First up from the God Machine this week is something called "Pulpit Freedom Sunday," which is scheduled for tomorrow, and which intends to test religio-political boundaries in interesting ways.
To briefly summarize federal tax law, tax-exempt houses of worship and religious ministration are prohibited from intervening in political campaigns, either in support of or opposition to a candidate or a party. Those who violate the law run the risk of IRS penalties, up to and including the loss of their tax-exempt status.
With this in mind, groups like American United for Separation of Church and State, hoping to prevent the religious right from creating a church-based political machine, reminds religious leaders every four years of the law, urging them to reject the advances of parties and candidates.
Some on the right are trying a very different strategy -- conservative activists acknowledge the law, but are urging conservative Christian pastors to break the law, deliberately.
On Sunday, October 7, pastors around the country will try to bait the federal government into investigating them by preaching explicitly partisan sermons. As part of a conservative movement organizers call "Pulpit Freedom Sunday," some religious leaders will endorse Mitt Romney from the pulpit. Others may refrain from an endorsement but vigorously criticize President Obama. And some will tell their congregations that a good Christian can only vote for a candidate who opposes gay marriage and abortion. Then they'll send tapes of their sermons to the Internal Revenue Service in the hopes of being audited.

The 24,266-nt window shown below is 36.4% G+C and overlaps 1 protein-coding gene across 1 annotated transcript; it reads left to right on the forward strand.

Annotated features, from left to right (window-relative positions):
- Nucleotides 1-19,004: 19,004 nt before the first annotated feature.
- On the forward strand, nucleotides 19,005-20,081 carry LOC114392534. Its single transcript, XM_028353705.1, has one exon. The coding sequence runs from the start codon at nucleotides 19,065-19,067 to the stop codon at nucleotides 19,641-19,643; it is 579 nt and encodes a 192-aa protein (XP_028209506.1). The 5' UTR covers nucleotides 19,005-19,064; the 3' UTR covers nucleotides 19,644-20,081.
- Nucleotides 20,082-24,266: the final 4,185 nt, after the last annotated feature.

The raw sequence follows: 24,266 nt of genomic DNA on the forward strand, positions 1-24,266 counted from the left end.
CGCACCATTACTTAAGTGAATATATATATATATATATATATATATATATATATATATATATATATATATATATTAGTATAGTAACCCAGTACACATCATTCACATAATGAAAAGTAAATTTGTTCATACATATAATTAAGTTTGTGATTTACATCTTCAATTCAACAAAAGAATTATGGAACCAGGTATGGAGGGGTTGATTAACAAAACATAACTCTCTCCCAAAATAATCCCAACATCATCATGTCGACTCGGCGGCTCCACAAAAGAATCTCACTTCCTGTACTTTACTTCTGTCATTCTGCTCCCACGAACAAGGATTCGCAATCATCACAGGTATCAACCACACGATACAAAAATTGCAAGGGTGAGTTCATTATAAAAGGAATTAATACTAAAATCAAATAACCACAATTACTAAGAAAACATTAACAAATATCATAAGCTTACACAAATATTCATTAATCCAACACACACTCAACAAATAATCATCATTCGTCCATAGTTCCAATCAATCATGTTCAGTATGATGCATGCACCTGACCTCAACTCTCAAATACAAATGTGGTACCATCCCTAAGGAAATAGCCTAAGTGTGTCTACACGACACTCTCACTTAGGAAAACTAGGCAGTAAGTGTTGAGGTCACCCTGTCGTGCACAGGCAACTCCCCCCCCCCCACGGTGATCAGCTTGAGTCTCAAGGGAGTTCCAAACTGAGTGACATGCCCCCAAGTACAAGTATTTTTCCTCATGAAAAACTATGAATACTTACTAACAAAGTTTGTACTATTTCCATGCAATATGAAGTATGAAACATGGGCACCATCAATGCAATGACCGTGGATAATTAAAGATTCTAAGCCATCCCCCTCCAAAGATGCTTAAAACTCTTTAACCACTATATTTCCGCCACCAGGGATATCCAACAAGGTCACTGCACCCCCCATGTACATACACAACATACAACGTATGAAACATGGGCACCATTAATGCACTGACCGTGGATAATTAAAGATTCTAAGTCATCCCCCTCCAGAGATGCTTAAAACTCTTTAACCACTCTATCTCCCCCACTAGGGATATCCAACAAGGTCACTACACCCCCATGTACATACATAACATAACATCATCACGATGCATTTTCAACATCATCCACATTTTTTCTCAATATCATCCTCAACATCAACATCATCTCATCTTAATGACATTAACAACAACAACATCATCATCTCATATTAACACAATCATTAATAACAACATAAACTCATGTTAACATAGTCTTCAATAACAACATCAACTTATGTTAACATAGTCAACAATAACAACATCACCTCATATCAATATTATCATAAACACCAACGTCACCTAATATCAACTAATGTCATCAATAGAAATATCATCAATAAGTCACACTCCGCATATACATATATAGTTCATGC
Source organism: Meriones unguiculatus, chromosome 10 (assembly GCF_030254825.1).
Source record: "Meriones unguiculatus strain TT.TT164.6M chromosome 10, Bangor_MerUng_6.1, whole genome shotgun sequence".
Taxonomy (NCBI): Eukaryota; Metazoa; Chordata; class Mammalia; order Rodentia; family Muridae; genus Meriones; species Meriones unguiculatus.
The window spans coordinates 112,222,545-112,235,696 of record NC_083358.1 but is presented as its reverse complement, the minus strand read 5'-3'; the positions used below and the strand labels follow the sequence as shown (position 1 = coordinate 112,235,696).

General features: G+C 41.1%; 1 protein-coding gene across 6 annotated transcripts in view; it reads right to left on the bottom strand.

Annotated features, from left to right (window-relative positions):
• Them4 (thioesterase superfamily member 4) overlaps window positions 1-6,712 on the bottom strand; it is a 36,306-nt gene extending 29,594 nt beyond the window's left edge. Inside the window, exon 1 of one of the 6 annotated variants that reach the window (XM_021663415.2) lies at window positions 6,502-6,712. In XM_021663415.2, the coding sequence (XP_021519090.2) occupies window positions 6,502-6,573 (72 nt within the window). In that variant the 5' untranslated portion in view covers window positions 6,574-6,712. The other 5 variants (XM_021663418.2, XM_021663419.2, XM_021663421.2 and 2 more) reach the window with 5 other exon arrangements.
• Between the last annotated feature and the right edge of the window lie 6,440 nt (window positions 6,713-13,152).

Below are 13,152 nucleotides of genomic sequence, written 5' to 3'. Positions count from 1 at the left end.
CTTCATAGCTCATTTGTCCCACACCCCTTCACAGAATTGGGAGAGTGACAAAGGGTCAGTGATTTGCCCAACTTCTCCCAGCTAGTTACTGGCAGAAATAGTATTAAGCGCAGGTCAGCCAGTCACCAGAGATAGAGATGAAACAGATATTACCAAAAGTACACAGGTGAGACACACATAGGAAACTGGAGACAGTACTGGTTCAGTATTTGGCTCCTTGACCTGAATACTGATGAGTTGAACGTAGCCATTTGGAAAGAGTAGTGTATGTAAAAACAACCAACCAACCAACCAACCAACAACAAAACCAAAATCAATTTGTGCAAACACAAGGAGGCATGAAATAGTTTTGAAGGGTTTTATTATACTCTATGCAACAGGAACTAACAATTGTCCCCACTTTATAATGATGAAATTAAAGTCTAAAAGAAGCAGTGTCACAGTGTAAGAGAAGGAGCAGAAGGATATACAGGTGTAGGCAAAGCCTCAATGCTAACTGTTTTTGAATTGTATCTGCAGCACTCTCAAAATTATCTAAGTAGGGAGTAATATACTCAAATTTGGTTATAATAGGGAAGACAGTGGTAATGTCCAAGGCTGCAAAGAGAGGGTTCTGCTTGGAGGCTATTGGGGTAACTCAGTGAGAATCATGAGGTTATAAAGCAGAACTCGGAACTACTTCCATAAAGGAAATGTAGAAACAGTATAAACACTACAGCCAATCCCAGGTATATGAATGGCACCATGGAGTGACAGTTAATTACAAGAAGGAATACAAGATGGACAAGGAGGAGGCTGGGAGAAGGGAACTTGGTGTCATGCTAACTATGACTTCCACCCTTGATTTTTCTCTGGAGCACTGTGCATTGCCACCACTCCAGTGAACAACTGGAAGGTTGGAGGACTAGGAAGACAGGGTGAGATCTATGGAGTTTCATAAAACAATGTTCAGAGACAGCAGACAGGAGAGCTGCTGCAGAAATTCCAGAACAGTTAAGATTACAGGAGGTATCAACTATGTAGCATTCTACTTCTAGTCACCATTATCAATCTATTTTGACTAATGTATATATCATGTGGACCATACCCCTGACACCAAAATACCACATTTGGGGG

Mike Huckabee and Glenn Beck have both used their media platforms recently to help promote the event.
There are a few angles to this. First, the organizers of "Pulpit Freedom Sunday" generally believe the IRS is bluffing and won't actually crack down on churches that intervene in elections. If the law isn't going to be enforced, the argument goes, then there's no reason conservative pastors shouldn't use their pulpits to help elect a Republican presidential candidate.
Second, if the IRS isn't bluffing and it cracks down on churches that knowingly flout the law, then there will be litigation the right thinks it can win. By forcing test cases, conservatives believe they can have the existing law overturned altogether.
And third, if the IRS takes any action at all, conservative churches will play the martyr card -- the big bad Obama administration is waging a "war on religion" by going after innocent churches.
For the record, the law is only limited to partisan campaigns -- religious leaders who want to use their pulpits to preach for or against marriage rights, abortion, the death penalty, or any other issues are free to do so. The trouble kicks in when pastors start telling their congregations who to vote for, and scrapping the law really isn't a good idea.
Also from the God Machine this week:
* The "Red Mass" was last week, an annual tradition in which several sitting Supreme Court justices -- in this instance, six of the nine -- attend a Roman Catholic mass at the Cathedral of St. Matthew the Apostle in Washington the Sunday before the Supreme Court begins its new term. The practice began in 1953.
* The Washington Post's Sally Quinn suggested in print this week that Americans' identity is intertwined with religiosity. Raising atheists' eyebrows, Quinn argued, "Part of claiming your citizenship is claiming a belief in God, even if you are not Christian."
* Radical TV preacher Pat Robertson and Family Research Council president Tony Perkins helped headline "The America for Jesus 2012" prayer rally at Independence Mall in Philadelphia last weekend.
* And speaking of Robertson, the televangelist told supporters this week that God may "take down the wall of protection around this nation" unless America starts agreeing with him on gay rights, reproductive freedom, and secular government.